In 2006, the Show Low Historical Society Museum has a new exhibit on loan from the University of Arizona in Tucson. The objects on display are just a few items that were found in the Show Low Ruin in 1929.

At the turn of the last century, scientists were wondering when did the ancient ones lived in Mesa Verde, Chaco Canyon, Show Low and other places. The scientists began studying the materials that were used to build the pueblos. Dr. Andrew Ellicott Douglass, of the University of Arizona, realized that a dating system could be devised with the use of the information found in the logs the ancients used. By carefully analyzing the wood tree rings, Dr. Douglass developed the science of dendrochronology. Every year a tree lives, it places a ring on its trunk. Wide rings mean it was a wet year, thin rings mean the area experienced drought. He began to build a time line. For example: Casa Grande was built in 725 A.D., Chaco Canyon was dated at 919- to 1130 A.D. and so on. However, his time line had a gap that included the years 1260 AD to 1286 AD. Those years include the era when pre-historic people inhabited the Show Low Ruin.

In 1929 the National Geographic sponsored Dr. Douglass' archaeological dig here in Show Low. A charred Douglas fir log used for the building of the Show Low Ruin found here in Show Low became known to scientists as HH-39. That specimen filled the missing gap in the time line.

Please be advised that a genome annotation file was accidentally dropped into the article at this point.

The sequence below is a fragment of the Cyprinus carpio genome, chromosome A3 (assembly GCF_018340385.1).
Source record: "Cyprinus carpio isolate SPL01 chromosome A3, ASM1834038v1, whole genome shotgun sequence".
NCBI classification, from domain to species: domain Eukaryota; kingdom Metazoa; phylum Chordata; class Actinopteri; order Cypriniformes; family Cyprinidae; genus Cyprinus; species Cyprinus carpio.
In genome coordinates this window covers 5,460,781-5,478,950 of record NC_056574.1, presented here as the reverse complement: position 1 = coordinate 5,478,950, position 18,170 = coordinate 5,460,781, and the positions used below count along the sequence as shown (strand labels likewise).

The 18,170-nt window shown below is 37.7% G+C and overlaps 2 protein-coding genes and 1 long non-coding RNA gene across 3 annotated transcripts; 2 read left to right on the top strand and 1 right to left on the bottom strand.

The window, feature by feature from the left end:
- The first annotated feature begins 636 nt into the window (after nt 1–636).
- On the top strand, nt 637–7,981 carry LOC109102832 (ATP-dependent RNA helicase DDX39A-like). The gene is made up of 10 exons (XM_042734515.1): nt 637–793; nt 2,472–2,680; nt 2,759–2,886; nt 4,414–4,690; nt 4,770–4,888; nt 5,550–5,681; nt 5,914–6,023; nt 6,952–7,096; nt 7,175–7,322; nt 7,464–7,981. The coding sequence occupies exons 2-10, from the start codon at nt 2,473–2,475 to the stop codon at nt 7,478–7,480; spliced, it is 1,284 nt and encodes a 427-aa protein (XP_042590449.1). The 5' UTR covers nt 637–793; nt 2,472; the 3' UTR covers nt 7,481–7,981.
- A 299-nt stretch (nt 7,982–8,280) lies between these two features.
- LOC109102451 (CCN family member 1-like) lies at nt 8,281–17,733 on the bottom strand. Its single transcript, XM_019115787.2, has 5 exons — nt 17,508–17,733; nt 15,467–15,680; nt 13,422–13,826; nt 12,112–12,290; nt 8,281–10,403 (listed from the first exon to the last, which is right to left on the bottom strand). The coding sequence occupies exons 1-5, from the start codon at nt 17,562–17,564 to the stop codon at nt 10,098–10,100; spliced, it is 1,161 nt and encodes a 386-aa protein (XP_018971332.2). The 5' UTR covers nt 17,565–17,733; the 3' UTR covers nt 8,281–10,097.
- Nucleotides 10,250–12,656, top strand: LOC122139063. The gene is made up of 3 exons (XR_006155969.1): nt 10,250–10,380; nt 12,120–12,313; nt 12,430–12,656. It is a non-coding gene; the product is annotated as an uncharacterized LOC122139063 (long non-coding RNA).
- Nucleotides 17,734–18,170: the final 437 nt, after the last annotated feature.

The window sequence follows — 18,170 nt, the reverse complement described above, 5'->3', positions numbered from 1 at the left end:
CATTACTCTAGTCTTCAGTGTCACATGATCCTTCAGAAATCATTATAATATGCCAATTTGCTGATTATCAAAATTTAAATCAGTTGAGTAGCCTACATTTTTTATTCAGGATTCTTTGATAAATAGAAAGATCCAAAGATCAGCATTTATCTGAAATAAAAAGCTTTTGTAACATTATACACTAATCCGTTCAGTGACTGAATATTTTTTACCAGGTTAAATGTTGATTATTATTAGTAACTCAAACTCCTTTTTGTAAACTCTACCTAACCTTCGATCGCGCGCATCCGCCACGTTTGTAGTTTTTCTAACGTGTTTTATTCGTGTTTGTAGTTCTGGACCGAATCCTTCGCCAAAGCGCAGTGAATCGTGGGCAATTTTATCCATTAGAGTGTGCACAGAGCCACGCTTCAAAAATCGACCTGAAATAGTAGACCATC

HH-39 is at the University of Tucson in a special environmental chamber.

The McNary room is dedicated to the town of McNary. It was about 19 miles south of Show Low. It was truly the main town on the mountain from 1920 through 1970's. McNary had the lumber mill, hospital, doctors, bank, a movie theater, general store, and a barber shop. People from Show Low went to McNary for almost everything, including work.

The Show Low room is full of interesting items from Show Low's early days. Photographs of people and places adorn the walls. A wooden aqua duct found under East Cooley, as well as a telephone switch board, similar to the one Jenny Stock used, triggers lots of smiles.

We include 16 photos of the past old post offices. The U.S. Postal Service used the museum's post office exhibit as a Celebration Station on Friday, May 2, 2003. The City of Show Low celebrated in 50 years of Incorporation that year.

Everyone loves the jail cell. Because the building was formally used as a police department headquarters, it housed a holding cell.

The Blacksmith shop was donated to the museum by George Matkin. The blacksmith tools on display belonged to George's uncle.

The last room on the tour is the Angie Borrego kitchen. Angie was the first person to donate to the museum. You can see her old wood cooking stove that she said was, "Just the right size for her."

Everyone is invited to come to the museum to hear "The Rest of the Story."